As mentioned earlier in this article, content marketing requires commitment. Decide if you plan to build out your strategy over 6 months, 12 months, or even to employ the strategy indefinitely as a regular segment of your marketing budget.
Decide on the type of content
Content types can range from blog posts, landing pages, videos and infographics to social media posts, case studies, white papers and email campaigns. A content strategy can rely on one or a blend of these various media.
Which you decide to publish will be determined by the research you conduct on “know your audience” and “know your goal”. Some types of content have an almost magical ability to boost conversion rates, like video, but others are absolutely invaluable for attracting long-term organic traffic, such as long-form blog posts.
Determine the frequency of publication and where to distribute it
Consistency is vitally important when it comes to content publishing. Part of gaining your target audience’s trust is proving that you are reliable.
There are various recommendations for the number of posts or emails an organization should deploy. At the minimum, releasing a piece of content at least twice a month will provide some benefit. The amount of return you receive generally increases with the more content you can produce. However if budget and resources limit how frequently you can create content, make sure that content is high-value. Always opt for quality over quantity.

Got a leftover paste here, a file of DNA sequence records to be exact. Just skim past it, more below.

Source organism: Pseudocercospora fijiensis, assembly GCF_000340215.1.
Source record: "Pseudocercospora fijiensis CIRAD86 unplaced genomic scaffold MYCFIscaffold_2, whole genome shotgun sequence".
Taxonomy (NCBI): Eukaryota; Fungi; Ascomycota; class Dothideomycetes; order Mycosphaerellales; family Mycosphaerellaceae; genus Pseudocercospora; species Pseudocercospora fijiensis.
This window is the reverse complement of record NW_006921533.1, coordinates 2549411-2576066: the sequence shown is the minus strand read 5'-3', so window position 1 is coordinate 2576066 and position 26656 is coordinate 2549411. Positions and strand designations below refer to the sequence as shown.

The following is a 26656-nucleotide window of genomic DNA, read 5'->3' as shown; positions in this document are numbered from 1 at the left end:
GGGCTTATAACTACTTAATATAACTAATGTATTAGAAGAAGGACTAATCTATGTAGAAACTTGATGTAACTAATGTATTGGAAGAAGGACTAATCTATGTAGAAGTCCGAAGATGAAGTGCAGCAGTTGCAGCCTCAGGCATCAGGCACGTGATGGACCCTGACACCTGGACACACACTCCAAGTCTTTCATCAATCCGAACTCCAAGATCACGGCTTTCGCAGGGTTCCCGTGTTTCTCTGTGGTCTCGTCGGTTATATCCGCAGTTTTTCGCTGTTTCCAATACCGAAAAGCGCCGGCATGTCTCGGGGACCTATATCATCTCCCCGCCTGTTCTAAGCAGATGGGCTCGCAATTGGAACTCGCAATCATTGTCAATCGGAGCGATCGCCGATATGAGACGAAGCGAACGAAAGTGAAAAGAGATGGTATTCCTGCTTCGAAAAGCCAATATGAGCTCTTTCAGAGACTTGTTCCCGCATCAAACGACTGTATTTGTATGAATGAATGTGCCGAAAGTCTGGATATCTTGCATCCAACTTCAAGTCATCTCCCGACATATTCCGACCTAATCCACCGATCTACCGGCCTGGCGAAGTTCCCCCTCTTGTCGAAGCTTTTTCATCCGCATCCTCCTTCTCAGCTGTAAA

Know what success “looks like” i.e. track traffic and conversions
At the very least, make certain to install Google Analytics or Matomo tracking code on your website so that you are able to see which of your content is attracting organic traffic, how that traffic is growing month to month, and what other websites are linking to what you are publishing. You can also set up conversion goals that report how many people opted into a mailing list or made a purchase as a result of engaging your content.
Contract professional assistance
At Funnel Amp we specialize in creating conversion-focused content, funnels and content strategies to help your business increases organic traffic and conversions. If you don’t have a dedicated content marketing expert on your team we can work with you as an outsourced member of your marketing department.
Use the button below to tell us what goal you want to achieve using content, and we’ll set up a call with you!
About the Author
Chief Marketing Specialist / Content Writer
Sequoia is the founder and Chief Marketing Specialist at Funnel Amp. She founded the agency to provide clients with access to full-stack content marketing services that focus on high-quality and conversion optimization.